“Making it more sustainable is essentially about transporting less mass into space and using local resources which hopefully leads to lower costs,” says Hufenbach. “Then we may have synergies with technologies which could be used by commercial actors to mine the moon for other materials if that would legally be possible one day and if there was a business case.”
While the immediate concern is to use the moon’s resources to further space exploration, Helium-3 is an otherworldly isotope that has long been speculated as a way of producing clean nuclear energy. Its rarity on Earth means it is worth an estimated $3 billion per tonne.
In theory, the nuclear fusion of Helium-3 would produce a large amount of energy without causing surrounding material to become radioactive. However, the temperature required would be much higher than ‘traditional’ fusion, leading to debates about its viability before successful nuclear fusion has even been achieved.
“It’s a bit premature to decide we have a huge market for Helium-3 when we haven’t proved it works yet,” he says.
There is also some contention about its abundance on the moon. While some reports claim there are 1.1m tonnes of Helium-3 on the moon — theoretically enough to power the entire Earth for 10,000 years — other experts such as Dr Crawford are more sceptical.
“It’s true that a tiny fraction of Helium-3 exists in lunar soils,” he says. “Its concentration varies, about 4 parts per billion on average, but even in a relatively well concentrated area it would be 10 in a billion. The concentration is quite low.”
The other problem, says Dr Crawford, comes from extracting the isotope from the moon dust. “You’d imagine huge combine harvester like tractors scooping up regolith,” he says. “Then you need to heat it up which takes a lot of energy. Just to extract a small amount of Helium-3 would be a huge undertaking.”
Nevertheless, countries such as China and India have shown interest in the potential of Helium-3. China landed its Chang’e 4 lunar rover on the far side of the moon in January — the first time a ‘dark side’ landing has been achieved — with the purpose of measuring the chemical compositions of rocks and soils. This could give a more definitive answer to the question of just how resource-rich the lunar surface is. However, if moon mining moves from theory to practice there could be contention over the legal issues of claiming moon materials.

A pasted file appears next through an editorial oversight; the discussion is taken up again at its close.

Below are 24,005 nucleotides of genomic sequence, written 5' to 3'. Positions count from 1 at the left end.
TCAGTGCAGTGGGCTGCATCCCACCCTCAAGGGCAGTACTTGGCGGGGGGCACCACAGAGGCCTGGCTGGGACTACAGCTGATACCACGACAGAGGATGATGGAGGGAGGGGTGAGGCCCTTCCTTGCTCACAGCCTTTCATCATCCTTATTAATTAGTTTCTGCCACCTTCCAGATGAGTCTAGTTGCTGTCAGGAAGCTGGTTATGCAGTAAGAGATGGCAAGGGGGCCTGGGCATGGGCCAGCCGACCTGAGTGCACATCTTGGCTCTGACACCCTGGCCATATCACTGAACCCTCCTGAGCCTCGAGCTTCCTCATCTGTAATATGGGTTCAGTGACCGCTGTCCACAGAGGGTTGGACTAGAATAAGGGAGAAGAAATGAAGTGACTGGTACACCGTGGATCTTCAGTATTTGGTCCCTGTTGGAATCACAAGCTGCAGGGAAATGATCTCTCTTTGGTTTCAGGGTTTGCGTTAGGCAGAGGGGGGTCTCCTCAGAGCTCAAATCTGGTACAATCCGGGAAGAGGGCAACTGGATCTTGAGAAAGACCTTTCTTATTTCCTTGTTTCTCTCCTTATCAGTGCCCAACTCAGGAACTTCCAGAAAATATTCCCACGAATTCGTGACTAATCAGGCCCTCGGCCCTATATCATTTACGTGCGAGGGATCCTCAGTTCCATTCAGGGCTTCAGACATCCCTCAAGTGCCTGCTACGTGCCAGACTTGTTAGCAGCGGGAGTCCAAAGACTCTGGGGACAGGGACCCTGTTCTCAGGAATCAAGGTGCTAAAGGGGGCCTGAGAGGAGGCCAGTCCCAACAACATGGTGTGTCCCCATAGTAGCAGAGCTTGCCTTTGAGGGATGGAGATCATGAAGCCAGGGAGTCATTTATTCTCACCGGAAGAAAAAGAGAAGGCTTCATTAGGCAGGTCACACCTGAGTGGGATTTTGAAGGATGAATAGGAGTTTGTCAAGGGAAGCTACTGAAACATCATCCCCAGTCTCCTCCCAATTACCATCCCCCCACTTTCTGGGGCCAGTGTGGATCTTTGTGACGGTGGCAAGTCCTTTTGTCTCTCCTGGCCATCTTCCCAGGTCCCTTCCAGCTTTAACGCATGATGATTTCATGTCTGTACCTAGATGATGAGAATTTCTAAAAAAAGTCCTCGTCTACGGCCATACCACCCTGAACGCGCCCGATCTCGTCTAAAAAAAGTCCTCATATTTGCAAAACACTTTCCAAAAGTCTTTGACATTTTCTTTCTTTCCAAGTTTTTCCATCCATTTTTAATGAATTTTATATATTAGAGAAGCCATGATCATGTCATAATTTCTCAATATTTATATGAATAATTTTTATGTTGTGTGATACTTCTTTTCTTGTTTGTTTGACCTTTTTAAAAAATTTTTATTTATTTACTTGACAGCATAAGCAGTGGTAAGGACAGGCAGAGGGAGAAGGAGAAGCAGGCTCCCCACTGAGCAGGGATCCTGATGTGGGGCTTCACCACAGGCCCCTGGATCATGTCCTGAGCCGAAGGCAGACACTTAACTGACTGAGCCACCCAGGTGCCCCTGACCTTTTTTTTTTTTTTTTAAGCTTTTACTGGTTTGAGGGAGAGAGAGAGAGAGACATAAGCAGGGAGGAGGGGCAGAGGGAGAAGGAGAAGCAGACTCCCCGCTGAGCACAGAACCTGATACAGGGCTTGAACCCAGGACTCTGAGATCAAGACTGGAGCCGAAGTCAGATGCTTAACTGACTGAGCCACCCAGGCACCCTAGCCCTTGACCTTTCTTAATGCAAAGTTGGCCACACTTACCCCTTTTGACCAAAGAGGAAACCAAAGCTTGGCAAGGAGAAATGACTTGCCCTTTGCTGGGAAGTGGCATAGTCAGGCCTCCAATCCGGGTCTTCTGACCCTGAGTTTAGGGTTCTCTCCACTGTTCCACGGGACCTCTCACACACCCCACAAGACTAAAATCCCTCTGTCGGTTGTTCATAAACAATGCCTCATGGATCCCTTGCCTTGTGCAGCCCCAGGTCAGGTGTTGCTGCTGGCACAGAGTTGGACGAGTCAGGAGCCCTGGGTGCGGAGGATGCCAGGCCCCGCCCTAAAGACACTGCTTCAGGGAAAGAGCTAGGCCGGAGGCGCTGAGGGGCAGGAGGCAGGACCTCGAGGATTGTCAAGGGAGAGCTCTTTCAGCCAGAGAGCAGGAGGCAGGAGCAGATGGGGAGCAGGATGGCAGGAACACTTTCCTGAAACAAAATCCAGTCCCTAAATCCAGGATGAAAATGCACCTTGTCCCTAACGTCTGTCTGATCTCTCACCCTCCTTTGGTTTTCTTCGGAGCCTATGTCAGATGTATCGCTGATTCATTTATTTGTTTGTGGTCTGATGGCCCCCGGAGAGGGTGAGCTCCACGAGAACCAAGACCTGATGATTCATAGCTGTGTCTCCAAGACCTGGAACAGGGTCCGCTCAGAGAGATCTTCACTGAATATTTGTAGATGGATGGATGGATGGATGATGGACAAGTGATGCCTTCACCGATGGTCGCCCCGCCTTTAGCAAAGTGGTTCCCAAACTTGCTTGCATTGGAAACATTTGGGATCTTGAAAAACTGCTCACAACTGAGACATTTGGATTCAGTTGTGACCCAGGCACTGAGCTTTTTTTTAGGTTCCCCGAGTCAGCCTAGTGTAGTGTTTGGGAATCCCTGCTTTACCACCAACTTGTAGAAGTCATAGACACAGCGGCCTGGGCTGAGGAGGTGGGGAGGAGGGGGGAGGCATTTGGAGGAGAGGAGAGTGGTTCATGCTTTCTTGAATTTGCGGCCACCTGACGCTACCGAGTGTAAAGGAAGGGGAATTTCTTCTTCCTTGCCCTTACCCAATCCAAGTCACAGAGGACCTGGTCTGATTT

Both from national agencies, potentially giving their country exceptional energy resources and private companies. Article II of the 1967 Outer Space Treaty currently says that the moon is “not subject to national appropriation.” But the treaty, drawn up during the heightened tensions of the Cold War and the US-Soviet space race, is widely thought to be outdated and stifling current space exploration efforts.
“There is a lot of work required on the legal side in order to define the right framework,” says Hufenbach. “That has to take place. To some extent may be the work we do in Research and Development may inform the debate on legal issues. But if in the future there is a business case for mining the moon or even asteroids, there is a lot of legal framework that needs to be done.”
There is also the ethical and environmental question of whether it is right to move on to strip mining the moon after using up so much of the Earth’s own resources. “It depends on the general policy for utilising the moon in the long-term, whether it’s meant to be a place which can be economically exploited or if it’s meant to be a heritage of mankind,” says Hufenbach.
Crawford argues that it could be ethically right to mine the moon. “There is an environmental case for using space resources,” he says. “Rare Earth Elements can be environmentally damaging to mine and refine. You could argue that if in the future we could extract rare Earth elements from the moon or asteroids, then it would be environmentally preferable to mine from dead rocks in space than from our own planet.”
But before any ethical discussion, there is much work ahead to confirm how feasible mining on the moon is. While we might not be experiencing a lunar gold rush just yet, the world’s best minds are firing on a fascinating aspect of this new chapter of mankind’s journey to the stars. And if feasible, it could be our key to the galaxy.
Writer: Tom Hoggins
Courtesy: Daily Telegraph & The Pioneer